The captain’s old partner tapped her cane and twitched her wing behind her lanterned telescope. The second trashmoon was almost in alignment. When the moon got this close, she could see every guard tower, every barred window, every winking light in the penal colony’s night. One of those lights would be for her.

Her nervous foot brushed something and it plinked along the roof. It was Seahorse’s bloody mary glass. She grimaced. She should be spending this calm and clear night with them. She should be drinking with them, making funny hypotheses about the strange, tendrilled fruit Seahorse had brought home. Then they’d help her down the stairs to her greenhouse and her wing would flex with pride at her plants and her love and this new life on this new moon–

Instead, she’d let Seahorse head downstairs alone, so she could sit here, looking up at the ugly prison. Her old life of hopeless nights, secretly tending plants in solitary. Why was she here every cycle? Just to share these dismal memories?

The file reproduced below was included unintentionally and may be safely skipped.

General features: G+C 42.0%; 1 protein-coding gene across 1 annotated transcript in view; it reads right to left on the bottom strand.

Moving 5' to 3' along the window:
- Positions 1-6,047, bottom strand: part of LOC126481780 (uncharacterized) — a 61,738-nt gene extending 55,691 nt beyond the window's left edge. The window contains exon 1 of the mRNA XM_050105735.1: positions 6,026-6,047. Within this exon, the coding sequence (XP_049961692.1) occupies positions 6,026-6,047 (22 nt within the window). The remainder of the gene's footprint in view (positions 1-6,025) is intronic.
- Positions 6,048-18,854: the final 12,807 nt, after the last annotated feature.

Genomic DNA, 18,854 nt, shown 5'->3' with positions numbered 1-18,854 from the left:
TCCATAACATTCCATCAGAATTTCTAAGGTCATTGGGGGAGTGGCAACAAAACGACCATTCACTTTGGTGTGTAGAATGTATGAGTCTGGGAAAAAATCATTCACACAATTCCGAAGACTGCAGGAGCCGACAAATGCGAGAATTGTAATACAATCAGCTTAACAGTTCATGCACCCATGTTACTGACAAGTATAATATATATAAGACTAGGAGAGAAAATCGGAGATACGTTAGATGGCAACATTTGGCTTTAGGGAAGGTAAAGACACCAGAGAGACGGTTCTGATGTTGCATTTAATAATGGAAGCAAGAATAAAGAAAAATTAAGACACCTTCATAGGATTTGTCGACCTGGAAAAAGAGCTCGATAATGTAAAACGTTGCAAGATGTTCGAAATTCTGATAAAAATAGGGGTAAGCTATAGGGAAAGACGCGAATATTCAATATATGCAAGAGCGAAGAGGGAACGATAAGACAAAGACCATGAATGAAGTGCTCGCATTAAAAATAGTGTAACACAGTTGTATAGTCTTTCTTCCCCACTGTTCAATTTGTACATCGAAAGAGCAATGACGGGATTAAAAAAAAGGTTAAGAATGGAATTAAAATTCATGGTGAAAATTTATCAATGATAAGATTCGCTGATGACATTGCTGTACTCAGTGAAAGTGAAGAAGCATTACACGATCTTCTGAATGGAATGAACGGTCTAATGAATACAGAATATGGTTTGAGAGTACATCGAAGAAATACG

The second trashmoon was in position. She adjusted the telescope and began blinking the light: 两只老虎, 两只老虎… she could barely remember where she’d learned the nonsense poem, if it was in prison or in some foggy youth on Earth. But even these many years later, she’d found that whomever she signalled would know it. 跑得快… She waited for a response. What would she talk about? Her lover, her experiments, her warm evenings with bloody marys? Everything seemed banal, ill-gotten, torturous to relate. One mad attempt, one desperate escape wing-to-wing with the captain, and her life was perfect. Irrelevant in the crushing drudgery of the penal colony.

A light flashed. 一只还有翅膀. It was the prisoners. What did she have to say. How are you. How is everyone. Is anyone I know left alive. How’s the food. Has it gotten worse. Do you have hope. They asked, “How are your plants?? Zhi Ruo has a weird weed under her bed and she’s seeing how weird she can make it.”